I am deeply disturbed by reports that graduates who have defaulted or have had poor repayment rates on loans from the National Higher Education Fund Corporation (PTPTN) are now finding it difficult to buy cars, homes or apply for credit cards.
This is as a result of the PTPTN sending their records to the Credit Central Reference Information System (CCRIS) database.
The PTPTN is of course only doing what it must to recover the MYR8.3 billion of its unpaid loans.
At the same time, everyone must be responsible for their just debts.
Nevertheless, this development highlights yet again how the mismanagement of Malaysia’s economy has stacked the odds against young Malaysians.
It is too easy to place all the blame on the shoulders of the young graduates. But this ignores the fact that maintaining a decent standard of living—to say nothing of social mobility—is becoming a remote prospect in our country.
Thanks to government cutbacks, it is increasingly difficult for young Malaysians to obtain higher education without the PTPTN and other loans.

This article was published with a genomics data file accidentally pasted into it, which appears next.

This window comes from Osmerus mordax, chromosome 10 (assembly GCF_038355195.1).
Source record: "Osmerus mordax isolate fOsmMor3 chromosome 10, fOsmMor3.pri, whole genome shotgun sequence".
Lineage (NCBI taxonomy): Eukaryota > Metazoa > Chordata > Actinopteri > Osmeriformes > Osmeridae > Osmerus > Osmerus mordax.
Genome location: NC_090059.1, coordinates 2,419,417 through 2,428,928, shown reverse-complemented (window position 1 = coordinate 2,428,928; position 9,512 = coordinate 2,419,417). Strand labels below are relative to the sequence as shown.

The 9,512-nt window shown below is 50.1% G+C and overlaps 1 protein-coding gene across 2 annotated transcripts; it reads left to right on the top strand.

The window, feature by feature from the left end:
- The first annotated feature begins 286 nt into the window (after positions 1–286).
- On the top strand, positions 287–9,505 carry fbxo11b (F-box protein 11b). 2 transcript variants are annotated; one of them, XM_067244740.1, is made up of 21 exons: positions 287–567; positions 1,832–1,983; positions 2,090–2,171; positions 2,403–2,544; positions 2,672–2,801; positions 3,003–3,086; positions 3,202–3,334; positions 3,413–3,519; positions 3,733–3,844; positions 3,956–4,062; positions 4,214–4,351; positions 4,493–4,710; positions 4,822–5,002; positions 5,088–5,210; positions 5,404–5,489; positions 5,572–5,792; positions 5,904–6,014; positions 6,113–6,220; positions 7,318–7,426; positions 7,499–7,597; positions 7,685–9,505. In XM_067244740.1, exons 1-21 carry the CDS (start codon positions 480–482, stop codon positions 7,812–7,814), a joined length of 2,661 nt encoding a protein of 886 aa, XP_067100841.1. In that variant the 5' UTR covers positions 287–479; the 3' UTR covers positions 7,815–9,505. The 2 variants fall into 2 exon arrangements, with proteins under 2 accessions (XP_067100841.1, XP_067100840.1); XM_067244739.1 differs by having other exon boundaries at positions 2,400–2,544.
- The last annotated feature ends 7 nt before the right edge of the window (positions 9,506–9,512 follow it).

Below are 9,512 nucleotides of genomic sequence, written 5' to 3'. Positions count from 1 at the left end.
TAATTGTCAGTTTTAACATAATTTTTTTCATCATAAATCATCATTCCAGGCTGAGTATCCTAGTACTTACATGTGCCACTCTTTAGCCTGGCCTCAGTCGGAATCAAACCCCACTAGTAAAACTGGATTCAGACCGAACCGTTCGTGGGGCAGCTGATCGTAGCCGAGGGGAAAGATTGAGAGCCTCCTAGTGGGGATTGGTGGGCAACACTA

Also, the fact that a car is almost a necessity of life in urban Malaysia means that their being blacklisted via the CCRIS will make it harder for them to obtain well-paying jobs which can help them pay off their debts.
It is also disturbing that PTPTN encourages loan payments through EPF withdrawals. With pension being another worry for Malaysians, this scheme is highly ridiculous.
It would seem that many young Malaysians are now at risk of being trapped in a vicious cycle of debt—if not already, and it may well prolong until after retirement.
Meanwhile the reasoning by PTPTN Chairman, Shamsul Anuar Nasarah, that the blacklist is to encourage the loan payment shows how ignorant they are about the current plight of the younger generation, i.e. increased living expenses and the pressure on the people to make ends meet on a daily basis.
It’s clear that Malaysia desperately needs to radically revamp our present higher education funding model.
In fact, our county needs a complete economic overhaul, to ensure that opportunities are made available to all our people.
What is needed for all of this to happen is for Malaysians to elect a government that is willing to prioritize the people, rather than its own political survival.
Voters in Sarawak should lead the way in rejecting the failed policies of the past come 7 May 2016, which have done nothing to ensure a better life for all Malaysians.